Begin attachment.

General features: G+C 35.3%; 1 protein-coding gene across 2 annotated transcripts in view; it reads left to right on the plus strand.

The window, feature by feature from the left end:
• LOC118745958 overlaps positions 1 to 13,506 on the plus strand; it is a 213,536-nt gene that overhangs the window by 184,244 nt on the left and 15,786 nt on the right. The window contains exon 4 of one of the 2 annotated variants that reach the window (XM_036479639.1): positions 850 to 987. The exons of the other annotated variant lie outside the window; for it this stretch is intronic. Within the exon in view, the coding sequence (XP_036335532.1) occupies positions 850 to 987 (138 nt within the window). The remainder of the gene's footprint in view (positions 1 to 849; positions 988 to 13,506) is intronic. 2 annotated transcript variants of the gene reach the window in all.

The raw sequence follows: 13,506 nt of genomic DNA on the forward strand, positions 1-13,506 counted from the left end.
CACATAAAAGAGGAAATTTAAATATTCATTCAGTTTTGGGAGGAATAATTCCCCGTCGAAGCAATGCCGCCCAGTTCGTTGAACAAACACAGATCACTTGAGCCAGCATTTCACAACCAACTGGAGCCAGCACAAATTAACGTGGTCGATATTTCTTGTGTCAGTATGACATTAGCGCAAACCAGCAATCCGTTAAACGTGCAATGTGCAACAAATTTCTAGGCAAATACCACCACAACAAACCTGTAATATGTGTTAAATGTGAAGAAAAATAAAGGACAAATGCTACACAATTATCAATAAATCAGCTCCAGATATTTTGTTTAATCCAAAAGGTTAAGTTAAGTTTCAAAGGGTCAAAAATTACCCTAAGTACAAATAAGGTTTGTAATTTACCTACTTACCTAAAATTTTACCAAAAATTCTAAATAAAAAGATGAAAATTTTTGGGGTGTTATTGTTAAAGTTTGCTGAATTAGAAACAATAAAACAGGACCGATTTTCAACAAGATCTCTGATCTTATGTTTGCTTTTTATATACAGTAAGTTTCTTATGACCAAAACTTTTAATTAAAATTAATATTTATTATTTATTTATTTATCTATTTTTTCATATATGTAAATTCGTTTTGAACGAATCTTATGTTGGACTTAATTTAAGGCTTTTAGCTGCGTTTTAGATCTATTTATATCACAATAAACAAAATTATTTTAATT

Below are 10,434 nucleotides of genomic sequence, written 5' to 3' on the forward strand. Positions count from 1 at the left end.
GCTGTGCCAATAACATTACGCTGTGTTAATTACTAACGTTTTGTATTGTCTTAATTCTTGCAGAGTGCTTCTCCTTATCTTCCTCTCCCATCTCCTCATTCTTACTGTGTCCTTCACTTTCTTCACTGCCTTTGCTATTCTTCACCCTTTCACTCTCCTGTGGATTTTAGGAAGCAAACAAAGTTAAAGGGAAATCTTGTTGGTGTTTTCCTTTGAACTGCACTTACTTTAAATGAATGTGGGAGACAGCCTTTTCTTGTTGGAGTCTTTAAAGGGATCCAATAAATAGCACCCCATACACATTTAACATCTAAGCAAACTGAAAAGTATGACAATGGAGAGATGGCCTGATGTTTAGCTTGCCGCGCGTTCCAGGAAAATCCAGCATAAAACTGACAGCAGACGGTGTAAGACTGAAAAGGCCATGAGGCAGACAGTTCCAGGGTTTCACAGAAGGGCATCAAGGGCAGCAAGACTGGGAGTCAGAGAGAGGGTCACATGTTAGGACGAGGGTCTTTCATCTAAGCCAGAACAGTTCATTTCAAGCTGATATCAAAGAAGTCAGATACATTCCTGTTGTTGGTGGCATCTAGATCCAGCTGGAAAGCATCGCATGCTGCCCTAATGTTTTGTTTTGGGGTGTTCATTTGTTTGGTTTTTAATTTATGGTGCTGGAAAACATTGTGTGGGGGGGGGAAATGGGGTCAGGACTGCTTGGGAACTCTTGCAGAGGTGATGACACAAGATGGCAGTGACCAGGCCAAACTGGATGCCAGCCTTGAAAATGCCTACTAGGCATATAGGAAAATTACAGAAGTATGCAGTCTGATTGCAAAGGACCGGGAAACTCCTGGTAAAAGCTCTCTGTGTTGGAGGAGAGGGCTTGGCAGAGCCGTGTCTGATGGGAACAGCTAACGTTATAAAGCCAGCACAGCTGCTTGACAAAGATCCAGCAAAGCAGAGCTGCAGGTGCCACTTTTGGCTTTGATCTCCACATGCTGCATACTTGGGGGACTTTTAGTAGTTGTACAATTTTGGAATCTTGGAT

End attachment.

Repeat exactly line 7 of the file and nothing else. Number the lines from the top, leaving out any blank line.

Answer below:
GCTGTGCCAATAACATTACGCTGTGTTAATTACTAACGTTTTGTATTGTCTTAATTCTTGCAGAGTGCTTCTCCTTATCTTCCTCTCCCATCTCCTCATTCTTACTGTGTCCTTCACTTTCTTCACTGCCTTTGCTATTCTTCACCCTTTCACTCTCCTGTGGATTTTAGGAAGCAAACAAAGTTAAAGGGAAATCTTGTTGGTGTTTTCCTTTGAACTGCACTTACTTTAAATGAATGTGGGAGACAGCCTTTTCTTGTTGGAGTCTTTAAAGGGATCCAATAAATAGCACCCCATACACATTTAACATCTAAGCAAACTGAAAAGTATGACAATGGAGAGATGGCCTGATGTTTAGCTTGCCGCGCGTTCCAGGAAAATCCAGCATAAAACTGACAGCAGACGGTGTAAGACTGAAAAGGCCATGAGGCAGACAGTTCCAGGGTTTCACAGAAGGGCATCAAGGGCAGCAAGACTGGGAGTCAGAGAGAGGGTCACATGTTAGGACGAGGGTCTTTCATCTAAGCCAGAACAGTTCATTTCAAGCTGATATCAAAGAAGTCAGATACATTCCTGTTGTTGGTGGCATCTAGATCCAGCTGGAAAGCATCGCATGCTGCCCTAATGTTTTGTTTTGGGGTGTTCATTTGTTTGGTTTTTAATTTATGGTGCTGGAAAACATTGTGTGGGGGGGGGAAATGGGGTCAGGACTGCTTGGGAACTCTTGCAGAGGTGATGACACAAGATGGCAGTGACCAGGCCAAACTGGATGCCAGCCTTGAAAATGCCTACTAGGCATATAGGAAAATTACAGAAGTATGCAGTCTGATTGCAAAGGACCGGGAAACTCCTGGTAAAAGCTCTCTGTGTTGGAGGAGAGGGCTTGGCAGAGCCGTGTCTGATGGGAACAGCTAACGTTATAAAGCCAGCACAGCTGCTTGACAAAGATCCAGCAAAGCAGAGCTGCAGGTGCCACTTTTGGCTTTGATCTCCACATGCTGCATACTTGGGGGACTTTTAGTAGTTGTACAATTTTGGAATCTTGGAT